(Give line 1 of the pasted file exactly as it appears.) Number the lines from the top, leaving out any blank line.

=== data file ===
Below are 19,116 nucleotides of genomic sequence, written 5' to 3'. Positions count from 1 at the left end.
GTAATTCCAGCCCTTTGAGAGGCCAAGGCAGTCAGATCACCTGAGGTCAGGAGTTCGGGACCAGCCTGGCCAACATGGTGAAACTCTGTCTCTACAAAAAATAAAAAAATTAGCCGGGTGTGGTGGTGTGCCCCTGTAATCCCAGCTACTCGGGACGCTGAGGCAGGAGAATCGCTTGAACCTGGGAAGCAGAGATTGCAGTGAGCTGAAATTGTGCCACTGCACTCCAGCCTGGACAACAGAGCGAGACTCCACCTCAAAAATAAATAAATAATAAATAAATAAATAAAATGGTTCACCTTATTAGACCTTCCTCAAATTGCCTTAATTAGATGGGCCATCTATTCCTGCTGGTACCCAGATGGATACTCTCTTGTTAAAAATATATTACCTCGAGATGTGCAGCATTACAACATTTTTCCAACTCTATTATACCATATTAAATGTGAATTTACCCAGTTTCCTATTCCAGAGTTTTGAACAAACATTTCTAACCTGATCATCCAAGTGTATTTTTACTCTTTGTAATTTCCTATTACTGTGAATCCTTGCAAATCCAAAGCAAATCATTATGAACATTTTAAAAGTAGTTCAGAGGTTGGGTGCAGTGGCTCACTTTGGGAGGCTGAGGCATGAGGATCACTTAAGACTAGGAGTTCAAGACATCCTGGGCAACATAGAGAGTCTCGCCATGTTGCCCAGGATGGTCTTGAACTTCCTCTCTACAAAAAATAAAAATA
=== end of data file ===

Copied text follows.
Below are 19,116 nucleotides of genomic sequence, written 5' to 3'. Positions count from 1 at the left end.